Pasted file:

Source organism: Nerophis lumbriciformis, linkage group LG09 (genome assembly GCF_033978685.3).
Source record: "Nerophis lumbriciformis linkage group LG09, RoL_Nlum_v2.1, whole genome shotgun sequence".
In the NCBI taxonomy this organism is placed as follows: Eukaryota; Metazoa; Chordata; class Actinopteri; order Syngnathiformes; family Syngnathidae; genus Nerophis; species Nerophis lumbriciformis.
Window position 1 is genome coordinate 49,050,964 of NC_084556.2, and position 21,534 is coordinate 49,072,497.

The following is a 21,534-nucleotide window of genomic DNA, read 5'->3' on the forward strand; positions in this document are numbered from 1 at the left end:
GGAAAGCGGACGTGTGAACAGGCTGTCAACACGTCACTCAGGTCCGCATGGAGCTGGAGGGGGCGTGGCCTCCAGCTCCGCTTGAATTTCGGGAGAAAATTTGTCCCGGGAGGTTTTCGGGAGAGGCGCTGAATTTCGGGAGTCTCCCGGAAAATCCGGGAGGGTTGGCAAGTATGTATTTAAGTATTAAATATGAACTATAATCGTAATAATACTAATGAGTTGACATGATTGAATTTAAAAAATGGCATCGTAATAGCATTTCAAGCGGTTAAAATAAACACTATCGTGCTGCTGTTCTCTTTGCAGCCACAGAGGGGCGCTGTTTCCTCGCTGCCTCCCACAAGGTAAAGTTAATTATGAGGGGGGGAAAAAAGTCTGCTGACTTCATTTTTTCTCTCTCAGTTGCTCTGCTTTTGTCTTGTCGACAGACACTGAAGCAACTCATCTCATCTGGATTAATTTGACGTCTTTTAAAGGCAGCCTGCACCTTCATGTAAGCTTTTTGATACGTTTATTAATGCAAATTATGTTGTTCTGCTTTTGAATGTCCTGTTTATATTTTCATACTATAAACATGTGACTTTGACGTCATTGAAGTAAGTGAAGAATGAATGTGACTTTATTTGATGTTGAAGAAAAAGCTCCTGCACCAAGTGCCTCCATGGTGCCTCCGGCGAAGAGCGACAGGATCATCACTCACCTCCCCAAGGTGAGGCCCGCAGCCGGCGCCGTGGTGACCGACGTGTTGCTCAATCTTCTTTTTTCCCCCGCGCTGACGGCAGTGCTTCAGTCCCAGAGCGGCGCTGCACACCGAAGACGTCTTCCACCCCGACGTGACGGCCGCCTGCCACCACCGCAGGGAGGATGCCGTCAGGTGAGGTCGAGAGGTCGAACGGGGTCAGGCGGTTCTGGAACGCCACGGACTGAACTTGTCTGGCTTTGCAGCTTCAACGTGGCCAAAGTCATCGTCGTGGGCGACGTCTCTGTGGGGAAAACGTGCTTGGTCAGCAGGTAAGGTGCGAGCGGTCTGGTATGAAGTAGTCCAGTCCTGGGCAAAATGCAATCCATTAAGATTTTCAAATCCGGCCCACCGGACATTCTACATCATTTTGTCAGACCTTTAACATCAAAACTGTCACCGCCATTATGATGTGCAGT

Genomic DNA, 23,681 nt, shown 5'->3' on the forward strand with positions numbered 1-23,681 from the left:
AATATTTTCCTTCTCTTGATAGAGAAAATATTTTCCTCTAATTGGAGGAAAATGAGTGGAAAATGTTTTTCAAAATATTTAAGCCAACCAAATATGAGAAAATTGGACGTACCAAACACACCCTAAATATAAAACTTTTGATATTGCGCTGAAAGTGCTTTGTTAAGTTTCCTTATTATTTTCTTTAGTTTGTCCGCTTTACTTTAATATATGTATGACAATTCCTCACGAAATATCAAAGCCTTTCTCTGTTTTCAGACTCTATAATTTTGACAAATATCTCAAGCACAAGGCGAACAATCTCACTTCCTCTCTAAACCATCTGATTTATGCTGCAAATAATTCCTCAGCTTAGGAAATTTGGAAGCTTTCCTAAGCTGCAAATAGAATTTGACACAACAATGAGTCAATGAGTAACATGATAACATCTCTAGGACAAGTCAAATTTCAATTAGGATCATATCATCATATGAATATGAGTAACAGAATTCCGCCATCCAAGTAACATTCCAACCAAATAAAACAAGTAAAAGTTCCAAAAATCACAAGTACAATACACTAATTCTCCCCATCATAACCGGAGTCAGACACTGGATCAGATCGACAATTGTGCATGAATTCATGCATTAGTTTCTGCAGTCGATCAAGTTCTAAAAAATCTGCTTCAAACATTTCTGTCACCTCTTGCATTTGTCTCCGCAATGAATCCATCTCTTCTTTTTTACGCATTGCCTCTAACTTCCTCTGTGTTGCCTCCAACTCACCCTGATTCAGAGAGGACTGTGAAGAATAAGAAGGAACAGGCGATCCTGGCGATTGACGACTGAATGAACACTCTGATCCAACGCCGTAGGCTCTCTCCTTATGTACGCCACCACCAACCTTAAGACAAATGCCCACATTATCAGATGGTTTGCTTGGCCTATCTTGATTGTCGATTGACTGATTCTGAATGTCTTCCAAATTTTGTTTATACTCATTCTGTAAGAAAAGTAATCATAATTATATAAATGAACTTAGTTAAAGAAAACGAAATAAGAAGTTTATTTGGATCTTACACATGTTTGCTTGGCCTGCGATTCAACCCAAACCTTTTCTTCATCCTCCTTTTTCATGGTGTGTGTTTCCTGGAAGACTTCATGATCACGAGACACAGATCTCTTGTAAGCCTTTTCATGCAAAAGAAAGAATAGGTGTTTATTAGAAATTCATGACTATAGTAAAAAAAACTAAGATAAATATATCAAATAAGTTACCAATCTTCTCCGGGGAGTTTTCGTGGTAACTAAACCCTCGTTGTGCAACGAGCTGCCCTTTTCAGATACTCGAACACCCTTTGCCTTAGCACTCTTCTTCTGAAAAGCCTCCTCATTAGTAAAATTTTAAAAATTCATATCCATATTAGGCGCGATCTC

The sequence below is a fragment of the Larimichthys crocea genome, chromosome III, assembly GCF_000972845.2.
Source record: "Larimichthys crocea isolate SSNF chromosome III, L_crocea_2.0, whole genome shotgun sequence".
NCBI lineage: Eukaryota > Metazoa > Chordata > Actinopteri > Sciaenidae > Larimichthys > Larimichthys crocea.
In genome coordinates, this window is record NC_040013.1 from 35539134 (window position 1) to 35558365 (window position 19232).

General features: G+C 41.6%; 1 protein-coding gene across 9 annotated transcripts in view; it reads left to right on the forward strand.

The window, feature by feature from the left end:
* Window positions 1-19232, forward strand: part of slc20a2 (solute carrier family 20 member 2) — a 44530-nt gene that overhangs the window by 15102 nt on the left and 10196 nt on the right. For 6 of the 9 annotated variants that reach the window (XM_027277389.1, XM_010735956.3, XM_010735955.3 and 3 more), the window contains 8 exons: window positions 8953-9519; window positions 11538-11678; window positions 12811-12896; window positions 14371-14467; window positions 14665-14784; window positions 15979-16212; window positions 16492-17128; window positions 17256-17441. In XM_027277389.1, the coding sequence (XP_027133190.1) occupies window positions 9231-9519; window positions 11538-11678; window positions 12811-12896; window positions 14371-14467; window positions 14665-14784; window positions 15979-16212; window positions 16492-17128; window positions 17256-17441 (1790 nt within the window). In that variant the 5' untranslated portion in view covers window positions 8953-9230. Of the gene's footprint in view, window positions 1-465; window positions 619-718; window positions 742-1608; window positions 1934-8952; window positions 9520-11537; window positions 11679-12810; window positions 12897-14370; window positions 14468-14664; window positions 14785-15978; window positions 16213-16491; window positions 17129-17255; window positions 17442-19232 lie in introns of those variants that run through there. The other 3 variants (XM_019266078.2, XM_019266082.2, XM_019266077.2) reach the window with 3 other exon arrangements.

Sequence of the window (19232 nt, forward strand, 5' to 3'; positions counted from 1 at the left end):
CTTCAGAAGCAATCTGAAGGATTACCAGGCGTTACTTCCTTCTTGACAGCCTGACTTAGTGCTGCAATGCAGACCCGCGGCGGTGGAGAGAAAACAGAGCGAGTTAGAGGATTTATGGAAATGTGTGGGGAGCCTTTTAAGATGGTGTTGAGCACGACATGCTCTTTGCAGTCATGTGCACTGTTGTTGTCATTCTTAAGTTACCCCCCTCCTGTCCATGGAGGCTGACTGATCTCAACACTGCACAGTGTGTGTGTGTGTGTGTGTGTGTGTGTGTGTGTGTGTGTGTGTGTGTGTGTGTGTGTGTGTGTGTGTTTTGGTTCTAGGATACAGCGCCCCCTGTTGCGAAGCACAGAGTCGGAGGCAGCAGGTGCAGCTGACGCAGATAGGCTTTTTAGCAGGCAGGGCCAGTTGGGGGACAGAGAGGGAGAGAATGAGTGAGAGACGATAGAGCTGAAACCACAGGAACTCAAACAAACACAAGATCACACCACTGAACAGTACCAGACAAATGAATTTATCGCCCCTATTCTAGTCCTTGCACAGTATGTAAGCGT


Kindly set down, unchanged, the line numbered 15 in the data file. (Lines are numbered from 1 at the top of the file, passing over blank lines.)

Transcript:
* Window positions 1-19232, forward strand: part of slc20a2 (solute carrier family 20 member 2) — a 44530-nt gene that overhangs the window by 15102 nt on the left and 10196 nt on the right. For 6 of the 9 annotated variants that reach the window (XM_027277389.1, XM_010735956.3, XM_010735955.3 and 3 more), the window contains 8 exons: window positions 8953-9519; window positions 11538-11678; window positions 12811-12896; window positions 14371-14467; window positions 14665-14784; window positions 15979-16212; window positions 16492-17128; window positions 17256-17441. In XM_027277389.1, the coding sequence (XP_027133190.1) occupies window positions 9231-9519; window positions 11538-11678; window positions 12811-12896; window positions 14371-14467; window positions 14665-14784; window positions 15979-16212; window positions 16492-17128; window positions 17256-17441 (1790 nt within the window). In that variant the 5' untranslated portion in view covers window positions 8953-9230. Of the gene's footprint in view, window positions 1-465; window positions 619-718; window positions 742-1608; window positions 1934-8952; window positions 9520-11537; window positions 11679-12810; window positions 12897-14370; window positions 14468-14664; window positions 14785-15978; window positions 16213-16491; window positions 17129-17255; window positions 17442-19232 lie in introns of those variants that run through there. The other 3 variants (XM_019266078.2, XM_019266082.2, XM_019266077.2) reach the window with 3 other exon arrangements.